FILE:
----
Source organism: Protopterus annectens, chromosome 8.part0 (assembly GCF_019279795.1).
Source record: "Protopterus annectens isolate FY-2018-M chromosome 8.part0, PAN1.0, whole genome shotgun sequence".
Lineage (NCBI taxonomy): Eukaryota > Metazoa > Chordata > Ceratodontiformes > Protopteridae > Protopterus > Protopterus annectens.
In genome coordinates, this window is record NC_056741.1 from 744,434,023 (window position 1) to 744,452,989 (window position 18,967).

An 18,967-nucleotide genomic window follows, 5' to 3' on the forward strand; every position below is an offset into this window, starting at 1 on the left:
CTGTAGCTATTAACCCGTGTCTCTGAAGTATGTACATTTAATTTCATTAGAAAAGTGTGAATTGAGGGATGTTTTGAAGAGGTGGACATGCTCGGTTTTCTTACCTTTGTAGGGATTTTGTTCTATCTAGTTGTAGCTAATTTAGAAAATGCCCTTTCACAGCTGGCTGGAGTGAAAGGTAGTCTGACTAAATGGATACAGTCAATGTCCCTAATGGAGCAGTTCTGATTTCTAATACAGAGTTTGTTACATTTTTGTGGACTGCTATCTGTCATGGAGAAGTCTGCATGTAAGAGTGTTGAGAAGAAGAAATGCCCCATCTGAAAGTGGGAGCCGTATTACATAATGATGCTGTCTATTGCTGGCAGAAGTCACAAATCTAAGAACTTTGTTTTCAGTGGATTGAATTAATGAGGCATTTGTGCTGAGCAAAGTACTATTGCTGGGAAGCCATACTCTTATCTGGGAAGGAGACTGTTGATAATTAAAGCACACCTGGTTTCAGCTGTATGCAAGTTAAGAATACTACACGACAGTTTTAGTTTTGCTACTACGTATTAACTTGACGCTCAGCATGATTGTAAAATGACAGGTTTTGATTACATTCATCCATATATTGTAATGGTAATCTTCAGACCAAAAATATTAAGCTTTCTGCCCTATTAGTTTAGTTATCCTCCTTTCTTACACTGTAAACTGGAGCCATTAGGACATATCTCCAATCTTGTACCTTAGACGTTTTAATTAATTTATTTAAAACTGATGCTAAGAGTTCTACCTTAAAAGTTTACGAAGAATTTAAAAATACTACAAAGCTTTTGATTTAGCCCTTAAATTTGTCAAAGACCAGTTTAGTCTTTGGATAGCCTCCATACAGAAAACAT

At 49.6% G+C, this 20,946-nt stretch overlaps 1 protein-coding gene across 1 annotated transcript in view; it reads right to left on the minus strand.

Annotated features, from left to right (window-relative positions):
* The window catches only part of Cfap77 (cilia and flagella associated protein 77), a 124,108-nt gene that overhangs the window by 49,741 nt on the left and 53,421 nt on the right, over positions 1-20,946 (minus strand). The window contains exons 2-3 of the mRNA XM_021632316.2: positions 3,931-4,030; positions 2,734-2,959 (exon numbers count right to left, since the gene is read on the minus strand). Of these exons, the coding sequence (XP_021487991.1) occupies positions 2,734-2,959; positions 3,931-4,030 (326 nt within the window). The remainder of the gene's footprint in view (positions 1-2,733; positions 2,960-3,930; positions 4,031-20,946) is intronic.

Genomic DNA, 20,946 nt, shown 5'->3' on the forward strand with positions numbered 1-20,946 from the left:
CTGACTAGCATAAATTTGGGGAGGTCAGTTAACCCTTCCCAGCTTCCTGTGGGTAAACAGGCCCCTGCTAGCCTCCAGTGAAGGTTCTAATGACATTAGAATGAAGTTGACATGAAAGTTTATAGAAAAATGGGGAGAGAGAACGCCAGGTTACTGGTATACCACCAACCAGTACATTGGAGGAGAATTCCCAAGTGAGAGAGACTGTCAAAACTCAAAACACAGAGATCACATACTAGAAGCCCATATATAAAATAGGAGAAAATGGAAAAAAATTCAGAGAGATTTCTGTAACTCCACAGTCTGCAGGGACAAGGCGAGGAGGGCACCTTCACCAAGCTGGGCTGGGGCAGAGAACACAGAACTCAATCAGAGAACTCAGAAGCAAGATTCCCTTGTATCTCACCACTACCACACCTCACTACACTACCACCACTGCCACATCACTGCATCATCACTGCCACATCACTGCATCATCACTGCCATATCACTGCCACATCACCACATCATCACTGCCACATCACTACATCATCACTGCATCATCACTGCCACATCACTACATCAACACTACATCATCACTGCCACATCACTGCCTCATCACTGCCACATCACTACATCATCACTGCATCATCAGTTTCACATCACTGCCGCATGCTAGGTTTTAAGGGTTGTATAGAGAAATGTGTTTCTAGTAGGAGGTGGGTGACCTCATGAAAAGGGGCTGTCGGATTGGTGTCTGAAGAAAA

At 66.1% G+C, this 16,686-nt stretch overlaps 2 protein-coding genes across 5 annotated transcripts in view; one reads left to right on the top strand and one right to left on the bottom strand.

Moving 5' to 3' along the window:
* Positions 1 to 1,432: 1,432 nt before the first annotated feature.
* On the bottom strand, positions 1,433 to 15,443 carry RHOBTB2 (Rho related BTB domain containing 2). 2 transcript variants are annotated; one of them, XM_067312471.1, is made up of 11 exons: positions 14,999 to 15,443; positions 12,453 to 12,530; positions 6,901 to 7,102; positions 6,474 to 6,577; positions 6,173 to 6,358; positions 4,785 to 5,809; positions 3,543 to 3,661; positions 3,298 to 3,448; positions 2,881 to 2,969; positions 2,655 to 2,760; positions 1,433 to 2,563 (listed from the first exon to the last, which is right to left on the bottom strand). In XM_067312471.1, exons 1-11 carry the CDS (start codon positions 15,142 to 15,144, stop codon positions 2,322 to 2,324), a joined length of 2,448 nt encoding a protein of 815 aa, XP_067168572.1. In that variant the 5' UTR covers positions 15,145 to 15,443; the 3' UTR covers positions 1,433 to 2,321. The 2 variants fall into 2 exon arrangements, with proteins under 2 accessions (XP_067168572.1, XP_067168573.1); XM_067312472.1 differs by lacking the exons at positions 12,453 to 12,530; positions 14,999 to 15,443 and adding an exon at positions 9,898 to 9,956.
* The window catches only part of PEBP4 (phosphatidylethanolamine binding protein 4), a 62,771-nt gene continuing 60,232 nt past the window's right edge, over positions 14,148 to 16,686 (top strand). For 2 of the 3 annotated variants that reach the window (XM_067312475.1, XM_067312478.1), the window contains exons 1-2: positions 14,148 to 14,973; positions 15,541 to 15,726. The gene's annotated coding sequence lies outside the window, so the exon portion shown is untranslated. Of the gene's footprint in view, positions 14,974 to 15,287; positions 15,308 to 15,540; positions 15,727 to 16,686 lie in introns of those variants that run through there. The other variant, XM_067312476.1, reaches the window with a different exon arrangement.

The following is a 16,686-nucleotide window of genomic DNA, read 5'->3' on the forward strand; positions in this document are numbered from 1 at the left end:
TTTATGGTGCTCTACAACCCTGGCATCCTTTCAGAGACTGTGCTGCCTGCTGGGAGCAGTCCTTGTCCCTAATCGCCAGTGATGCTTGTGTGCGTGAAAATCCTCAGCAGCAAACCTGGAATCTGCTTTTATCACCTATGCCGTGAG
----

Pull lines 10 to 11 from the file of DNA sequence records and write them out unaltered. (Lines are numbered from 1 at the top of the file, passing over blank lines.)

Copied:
Genomic DNA, 20,946 nt, shown 5'->3' on the forward strand with positions numbered 1-20,946 from the left:
CTGACTAGCATAAATTTGGGGAGGTCAGTTAACCCTTCCCAGCTTCCTGTGGGTAAACAGGCCCCTGCTAGCCTCCAGTGAAGGTTCTAATGACATTAGAATGAAGTTGACATGAAAGTTTATAGAAAAATGGGGAGAGAGAACGCCAGGTTACTGGTATACCACCAACCAGTACATTGGAGGAGAATTCCCAAGTGAGAGAGACTGTCAAAACTCAAAACACAGAGATCACATACTAGAAGCCCATATATAAAATAGGAGAAAATGGAAAAAAATTCAGAGAGATTTCTGTAACTCCACAGTCTGCAGGGACAAGGCGAGGAGGGCACCTTCACCAAGCTGGGCTGGGGCAGAGAACACAGAACTCAATCAGAGAACTCAGAAGCAAGATTCCCTTGTATCTCACCACTACCACACCTCACTACACTACCACCACTGCCACATCACTGCATCATCACTGCCACATCACTGCATCATCACTGCCATATCACTGCCACATCACCACATCATCACTGCCACATCACTACATCATCACTGCATCATCACTGCCACATCACTACATCAACACTACATCATCACTGCCACATCACTGCCTCATCACTGCCACATCACTACATCATCACTGCATCATCAGTTTCACATCACTGCCGCATGCTAGGTTTTAAGGGTTGTATAGAGAAATGTGTTTCTAGTAGGAGGTGGGTGACCTCATGAAAAGGGGCTGTCGGATTGGTGTCTGAAGAAAA